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Charmed Life

American Beauty

Christopher Myers

By Brennen Jensen | Posted 2/6/2002

Location, location, location. This is what any real-estate broker will tell you are the three most important factors in determining a property's marketability. And one need only look to East Baltimore to see this bromide at work. For it is here that the harsh realities of this one-note tripartite have kept perhaps the city's most splendidly exuberant historic building derelict and abandoned for 29 years. I'm speaking of the hoary American Brewery building, which looms over the 1700 block of Gay Street and the entire Broadway East neighborhood.

I have had brewing on the brain of late, having just finished a story on the abandoned National Brewing plant that real-estate development giant Struever Bros. Eccles & Rouse hopes to rehab ("A Beer to Call Your Own," Jan. 16). National may be the city's most famous beer maker, but its brewery--dominated by a boxy, 1950s building--is architecturally bland. Then, it's in booming, water-lapped Canton. The Victorian-era American Brewery is in the Other Baltimore--the Baltimore without roof decks and wine bars; the Baltimore of boarded-up and burned-out rowhouses. But when I heard Struever Bros. was contemplating tackling the American monster, I jumped at the chance to take a tour.

Standing before the five-story red-brick pile, I'm struck by how intact it still is. Despite having been besieged by vandals, arsonists, and the elements for nearly three decades, the ornate brew house looks solid. No fissures mar the amazing brickwork, with its whimsical array of round, rectangular, and arch-topped window openings. The hunter-green trim is weathered, to be sure, but much of it is made of impervious pressed tin. "Structurally, the building is still in good shape," concurs my tour guide, Adrienne Bell, a Struever Bros. development director. The trio of slate-roofed, canted towers are what really tip the building into the realm of romantic wonderment. The design has been described as everything from "Bavarian Gothic" to "Teutonic pagoda" to "circus architecture."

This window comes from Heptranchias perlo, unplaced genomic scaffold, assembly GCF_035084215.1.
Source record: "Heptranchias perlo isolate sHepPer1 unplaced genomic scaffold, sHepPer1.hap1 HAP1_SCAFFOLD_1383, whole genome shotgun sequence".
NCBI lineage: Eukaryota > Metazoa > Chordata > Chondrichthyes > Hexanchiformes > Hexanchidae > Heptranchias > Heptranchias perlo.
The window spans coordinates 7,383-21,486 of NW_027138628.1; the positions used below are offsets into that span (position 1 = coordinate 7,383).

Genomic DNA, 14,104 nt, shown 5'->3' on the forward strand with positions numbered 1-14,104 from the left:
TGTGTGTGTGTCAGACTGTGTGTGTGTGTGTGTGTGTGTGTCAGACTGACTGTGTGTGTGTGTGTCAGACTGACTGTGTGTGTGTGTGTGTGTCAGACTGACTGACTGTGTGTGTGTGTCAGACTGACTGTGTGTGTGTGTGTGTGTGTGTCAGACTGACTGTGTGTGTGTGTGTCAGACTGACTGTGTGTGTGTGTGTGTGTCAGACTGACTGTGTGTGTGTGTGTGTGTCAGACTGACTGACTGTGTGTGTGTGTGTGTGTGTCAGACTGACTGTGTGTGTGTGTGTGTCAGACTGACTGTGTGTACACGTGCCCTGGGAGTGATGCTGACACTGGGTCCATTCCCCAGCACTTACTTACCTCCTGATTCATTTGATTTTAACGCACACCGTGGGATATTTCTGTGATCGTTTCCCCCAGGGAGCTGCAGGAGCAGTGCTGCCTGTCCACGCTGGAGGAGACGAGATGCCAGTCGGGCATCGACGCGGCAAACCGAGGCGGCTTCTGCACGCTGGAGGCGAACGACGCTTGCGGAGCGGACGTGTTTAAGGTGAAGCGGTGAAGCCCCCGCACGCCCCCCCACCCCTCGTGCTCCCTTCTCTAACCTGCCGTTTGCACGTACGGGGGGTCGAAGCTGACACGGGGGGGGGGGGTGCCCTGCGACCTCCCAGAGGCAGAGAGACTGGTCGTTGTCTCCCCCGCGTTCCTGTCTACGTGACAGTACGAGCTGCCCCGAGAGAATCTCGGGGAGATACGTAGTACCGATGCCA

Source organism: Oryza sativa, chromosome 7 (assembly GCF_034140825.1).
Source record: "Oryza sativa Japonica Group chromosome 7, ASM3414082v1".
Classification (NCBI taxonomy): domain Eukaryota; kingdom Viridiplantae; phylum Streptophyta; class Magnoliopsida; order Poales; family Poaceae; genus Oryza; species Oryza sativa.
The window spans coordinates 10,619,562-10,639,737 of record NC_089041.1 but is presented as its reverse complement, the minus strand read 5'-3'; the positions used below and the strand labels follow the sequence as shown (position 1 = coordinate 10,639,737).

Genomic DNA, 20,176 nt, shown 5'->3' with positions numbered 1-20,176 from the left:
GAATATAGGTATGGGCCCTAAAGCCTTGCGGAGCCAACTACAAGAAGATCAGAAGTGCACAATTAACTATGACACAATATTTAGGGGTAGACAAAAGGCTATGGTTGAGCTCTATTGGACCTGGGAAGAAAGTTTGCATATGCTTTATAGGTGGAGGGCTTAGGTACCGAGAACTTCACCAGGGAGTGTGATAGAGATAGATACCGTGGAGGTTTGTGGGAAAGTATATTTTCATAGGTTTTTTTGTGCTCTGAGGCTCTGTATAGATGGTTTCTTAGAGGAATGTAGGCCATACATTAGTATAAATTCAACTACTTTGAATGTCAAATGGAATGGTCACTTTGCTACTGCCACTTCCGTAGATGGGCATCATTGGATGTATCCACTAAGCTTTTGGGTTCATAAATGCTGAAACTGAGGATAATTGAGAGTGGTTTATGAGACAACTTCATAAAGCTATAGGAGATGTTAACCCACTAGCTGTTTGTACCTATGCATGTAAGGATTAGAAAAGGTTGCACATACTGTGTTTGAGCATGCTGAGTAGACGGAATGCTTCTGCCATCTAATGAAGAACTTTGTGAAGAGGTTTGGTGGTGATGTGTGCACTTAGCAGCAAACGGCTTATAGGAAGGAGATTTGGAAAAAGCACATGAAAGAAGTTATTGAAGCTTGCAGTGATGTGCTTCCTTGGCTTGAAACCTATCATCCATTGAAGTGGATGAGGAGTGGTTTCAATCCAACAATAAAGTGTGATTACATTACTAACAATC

We owe the eclectic heap to Bavarian-born John Frederick Wiessner (1831-1897), who erected a modest self-named brewery here in 1863. His liquid wares must have gone over well, for he erected the pagoda-ish brew house in 1887 as the centerpiece of a sprawling multiacre complex. His sons were at the brewery's helm when it was broadsided by Prohibition and its kettles went dry. The plant was purchased in 1931 by the American Malt Co., which used it to churn out malt syrup (which beer-thirsty Baltimoreans bought to make home brew). When the Volstead Act tossed Prohibition out in '33, American Malt became American Brewing. Its namesake beer became a local favorite, marketed by a grinning Native American woman and the straightforward tag line "Tastes so good." But by 1973, the homegrown beer market had gone bust and the plant was shuttered. Four years later, the white-elephant edifice was given to the city.

Over the ensuing years, developers have considered turning Wiessner's wonder into an art center, a museum and restaurants, and a shopping mall. Nothing has made it off the drawing board yet; the impoverished environs tend to squash most grand rehab schemes. But there is, finally, some encouraging activity in the area. Across the street from the brew house, a local church is converting a handsome three-story Italianate mansion where Wiessner lived, a pair of 1890s brewery office buildings, and a wagon house into a nearly $10 million center for seniors. And now Struever Bros. is nibbling at the brew house itself. Bell says the company is in the "design-development" stage of a $3.5 million-to-$5 million plan to convert the building into offices.

Our brew-house tour begins in the creepily atmospheric basement, a warren of catacomblike, barrel-vaulted brick beer cellars. Access to the upper floors is limited by rotted wooden floors and sagging, sorry-looking staircases, but a cement stairway winding up the east side of the buildings lets us examine at least parts of each floor. Atrophying brewing equipment abounds, including vast hoppers and vats and an electric box reading mash mixer pump. There are even little piles of spilt grain lying about. A shower curtain still hangs in a second-floor bathroom.

The east tower offers stellar views of the city, and the southern vista includes the Key Bridge and the Bethlehem Steel complex; for years, the hilltop brew house and its unmistakable silhouette served as beacon for in-bound harbor vessels. The walls inside this upper room are lined with bizarre graffiti. (Among the cryptic scrawls: today's work is a man-sized job and reshape your future through breast enhancement surgery.) "I'm not entirely sure what went on up here," Bell says. "I'm not sure I want to know."

Alas, what might be going on up here in the future is still up in the air. Bell says her company would like to begin some basic building repairs and stabilization work by next month. At the very least, Struever Bros. wants to seal the roof to prevent further water damage. If this Byzantine beer castle was in Canton, it would be high-end condos by now, but whether any business would want to move into this 24,000-square-foot oddity in the heart of the hardscrabble east side remains to be seen.

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